Although we meet hundreds of enthusiastic drivers throughout the year, it’s easy to spot a one-of-a-kind level of passion when you step inside one man’s garage that’s bigger than most airplane hangars. In fact, Bob Phelps started out in aviation, owning his own air cargo business since the ’70s. He retired in the ’90s to pursue his hobbies of drag racing and car building, excelling at both. He holds several AA fuel dragster records and has created literally hundreds of custom cars over the years. He keeps a full-time staff busy in his sprawling 30,000-square-foot headquarters in Naples, Florida, along with a similar facility in Addison, Michigan. Happy to admit that he is a bona fide Bow Tie addict, he’s owned dozens of Corvettes, Novas, Chevelles, and more in the past. Each one gets the full Phelps treatment, where “the next car in line” is completely disassembled, modified with the latest aftermarket equipment, then reassembled and customized into one-of-a-kind status.
His 1966 Nova, originally bright yellow, was purchased at auction and already had a few aftermarket upgrades. Preferring to start with a clean slate, Bob had the car completely disassembled in preparation for new frame members that were custom designed to augment the Nova unibody. Because the car was scheduled for a modern, supercharged V-8, they took the unusual step of lengthening the front fenders by a full five inches. Two new factory fenders and a hood provided the necessary sheetmetal to make everything match. The same approach was used to lengthen the inner fender panels with the final result creating an engine bay big enough for the supercharged LS9. You really don’t notice the changes from the outside unless Bob points them out to you, other than that somehow the car looks better balanced. The next step was the inboard mounted framerails, boxed for strength and designed to add rigidity to the Nova unibody. The final tweak was metal strips added to the rear wheelwells to accommodate the new, wide tires scheduled for the car. Johnny Brown in Addison, Michigan, did the bodywork.
The suspension begins with Phelps’ favorite combination: a Ford 9-inch rear running 3.70 gears, Panhard bar, and Positraction held in place with a triangulated four-link from DTS. The front suspension is a Chris Alston clip designed for a Corvette and modified with their 1-inch drop spindles. QA1 coilovers and Wilwood brakes snub and stop all four 18-inch Billet Specialties wheels, equipped with Continental rubber: 215/45ZR18 up front and 285/40ZR18 in the rear. The larger wheels allow for even larger brake discs, an item on the short list of future mods for this car. Power rack-and-pinion along with Hydro-Boost brakes round out the package. The custom stainless steel fuel tank by Rock Valley has a custom quick-fill gas cap mounted on top of the fender because Bob likes the convenience of a high-mounted cap when he fills up. Bob’s mechanic, Jim Clark handled the modifications to the frame.
It can’t be a cool ride without a hot engine and Bob got a deal from the local Chevrolet dealer, buying a pair high-performance crate engines at a discounted price. The LS9 that he chose came supercharged from the factory and certainly filled the bill. It was virtually plug-and-play although Jim Clark set up the engine with a few extra additions. Lingenfelter pulleys squeezed a little extra power from the factory Eaton blower and Bob has run the engine with as high as 10 psi of boost just for fun. Once everything was properly tuned, he settled back to a slightly more a manageable level of 8 psi for everyday cruising. Custom stainless headers were built to fit the tight confines of the engine compartment, and the rumble from the MagnaFlow mufflers make it clear that this ain’t ’yer Daddy’s old Nova. The supercharger’s boost is immediate and unrelenting, delivering a wonderfully flat torque curve and sending a dyno-certified 675 hp to the TREMEC six-speed. It’s equipped with a McLeod clutch disc and pressure plate. A half-century-old on the outside, this modern road rocket can exceed the speed limit faster than you can say “Sorry, officer!”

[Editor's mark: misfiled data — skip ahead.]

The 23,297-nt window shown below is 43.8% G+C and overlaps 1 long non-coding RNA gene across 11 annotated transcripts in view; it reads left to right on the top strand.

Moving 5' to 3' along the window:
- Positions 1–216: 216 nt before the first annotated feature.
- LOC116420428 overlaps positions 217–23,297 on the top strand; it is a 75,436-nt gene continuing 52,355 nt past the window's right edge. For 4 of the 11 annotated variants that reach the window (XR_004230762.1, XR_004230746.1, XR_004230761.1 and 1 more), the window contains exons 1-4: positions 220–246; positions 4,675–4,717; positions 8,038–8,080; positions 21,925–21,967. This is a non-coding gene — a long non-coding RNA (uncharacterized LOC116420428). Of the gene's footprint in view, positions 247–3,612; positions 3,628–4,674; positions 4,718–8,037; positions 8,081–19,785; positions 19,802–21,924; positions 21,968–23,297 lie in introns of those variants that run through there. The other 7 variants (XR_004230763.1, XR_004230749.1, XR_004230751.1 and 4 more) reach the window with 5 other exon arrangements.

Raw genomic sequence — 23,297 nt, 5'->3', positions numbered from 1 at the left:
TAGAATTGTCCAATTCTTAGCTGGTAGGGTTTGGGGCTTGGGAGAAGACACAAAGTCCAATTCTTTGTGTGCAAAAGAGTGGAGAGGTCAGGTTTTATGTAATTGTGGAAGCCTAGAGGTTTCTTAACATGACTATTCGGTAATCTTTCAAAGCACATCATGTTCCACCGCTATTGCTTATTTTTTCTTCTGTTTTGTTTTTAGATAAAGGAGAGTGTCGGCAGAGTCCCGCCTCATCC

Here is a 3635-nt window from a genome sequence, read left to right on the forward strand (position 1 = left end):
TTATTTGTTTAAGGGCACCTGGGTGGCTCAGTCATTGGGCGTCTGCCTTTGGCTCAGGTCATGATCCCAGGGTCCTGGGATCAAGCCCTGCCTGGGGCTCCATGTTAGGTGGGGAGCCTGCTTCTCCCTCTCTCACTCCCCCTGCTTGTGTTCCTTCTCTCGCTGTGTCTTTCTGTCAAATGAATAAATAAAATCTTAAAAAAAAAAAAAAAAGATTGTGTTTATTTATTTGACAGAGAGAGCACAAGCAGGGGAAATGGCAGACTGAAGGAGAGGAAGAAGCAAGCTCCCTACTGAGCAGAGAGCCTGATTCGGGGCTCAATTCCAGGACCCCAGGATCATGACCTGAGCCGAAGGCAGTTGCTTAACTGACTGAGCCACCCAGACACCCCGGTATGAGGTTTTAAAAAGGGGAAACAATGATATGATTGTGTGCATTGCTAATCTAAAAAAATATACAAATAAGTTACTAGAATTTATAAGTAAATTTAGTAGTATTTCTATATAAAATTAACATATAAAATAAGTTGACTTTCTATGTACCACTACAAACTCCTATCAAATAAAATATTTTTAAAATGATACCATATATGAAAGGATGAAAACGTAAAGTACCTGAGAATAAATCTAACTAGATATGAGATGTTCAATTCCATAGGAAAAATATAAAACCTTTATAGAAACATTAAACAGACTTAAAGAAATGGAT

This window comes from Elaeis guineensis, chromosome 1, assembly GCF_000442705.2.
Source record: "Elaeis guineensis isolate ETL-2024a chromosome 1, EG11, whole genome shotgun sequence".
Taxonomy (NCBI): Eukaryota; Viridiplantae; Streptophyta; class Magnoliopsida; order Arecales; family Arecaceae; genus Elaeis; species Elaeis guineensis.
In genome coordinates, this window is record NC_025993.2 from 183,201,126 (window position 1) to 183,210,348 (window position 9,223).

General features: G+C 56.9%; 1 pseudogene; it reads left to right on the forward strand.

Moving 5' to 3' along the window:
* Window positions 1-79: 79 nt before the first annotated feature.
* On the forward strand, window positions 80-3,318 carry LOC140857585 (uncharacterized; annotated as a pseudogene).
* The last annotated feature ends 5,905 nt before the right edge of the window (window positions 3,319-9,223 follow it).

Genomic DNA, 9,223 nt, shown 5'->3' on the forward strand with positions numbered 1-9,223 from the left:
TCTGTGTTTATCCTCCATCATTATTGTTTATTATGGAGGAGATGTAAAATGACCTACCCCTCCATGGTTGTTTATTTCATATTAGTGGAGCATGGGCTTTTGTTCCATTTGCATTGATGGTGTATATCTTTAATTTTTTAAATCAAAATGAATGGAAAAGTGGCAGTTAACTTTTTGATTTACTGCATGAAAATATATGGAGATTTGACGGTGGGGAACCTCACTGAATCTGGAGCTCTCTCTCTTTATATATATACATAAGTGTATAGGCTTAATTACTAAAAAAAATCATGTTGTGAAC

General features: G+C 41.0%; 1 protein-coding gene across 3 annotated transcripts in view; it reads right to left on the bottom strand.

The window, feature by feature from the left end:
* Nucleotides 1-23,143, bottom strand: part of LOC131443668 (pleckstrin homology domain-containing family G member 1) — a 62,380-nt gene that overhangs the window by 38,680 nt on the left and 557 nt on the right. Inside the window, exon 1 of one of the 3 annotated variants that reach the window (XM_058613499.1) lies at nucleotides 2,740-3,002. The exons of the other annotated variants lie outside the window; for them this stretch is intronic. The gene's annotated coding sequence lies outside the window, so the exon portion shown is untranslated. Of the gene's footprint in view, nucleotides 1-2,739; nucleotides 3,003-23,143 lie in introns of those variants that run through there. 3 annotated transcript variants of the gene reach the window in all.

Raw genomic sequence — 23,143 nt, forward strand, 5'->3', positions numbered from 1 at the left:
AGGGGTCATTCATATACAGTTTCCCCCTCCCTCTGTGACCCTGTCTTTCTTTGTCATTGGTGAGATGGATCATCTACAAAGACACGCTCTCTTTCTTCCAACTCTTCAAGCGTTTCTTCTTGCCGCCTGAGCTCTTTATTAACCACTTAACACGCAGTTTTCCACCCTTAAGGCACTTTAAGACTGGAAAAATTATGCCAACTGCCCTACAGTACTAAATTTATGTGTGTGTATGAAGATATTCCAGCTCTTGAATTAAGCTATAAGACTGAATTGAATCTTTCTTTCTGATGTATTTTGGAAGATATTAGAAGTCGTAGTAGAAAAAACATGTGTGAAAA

Once the chassis mods and performance elements were established, it was time to move inside. The custom interior, clearly an exercise in people pampering, begins with a modified dash, fitted with a full complement of Auto Meter Pro Comp series gauges, vents for the Vintage Air HVAC, and fuel pressure and manifold pressure gauges located where the radio use to be. The elegantly contoured seats originally came from a 2008 GTO. The seatbacks were lowered and covered with a combination of high-grade Italian leather, along with a distinctive Florida touch, alligator inserts! Six leather hides were used in the process, covering the seats, door panels, headliner, and new custom center console. While Bob may not be a bona fide car stereo nut, he does enjoy the pursuit of crystal-clear sounds as part of the customizing process. Since modern aftermarket components overcome the tragedy of wimpy factory sounds, he chose an Alpine IVE-W530 In-Dash DVD/MP3/USB stereo/receiver with 6.1-inch VGA touchscreen. It fits perfectly in the center console and provides concert hall entertainment. Alpine component sets in the kick panels and the rear package tray fill the cab with cool ’50s sound tracks. The trunk was upholstered to match and incorporates a panel that drops down to reveal the Optima YellowTop battery. Joe Ruelle of Left Coast Trimmers did the work.
The final step was paint and Bob took the car from yellow to PPG Jetstream Blue, spraying the Nova in his shop. He drives and enjoys the car regularly, taking it to shows near his home in Naples, Florida. Since you can’t rush great art, the No Nonsense Nova took almost three years to complete but it has already accumulated more than 3,000 fun-filled miles since it rolled out of the shop. Understandably, it has become one of the favorites in Bob’s collection.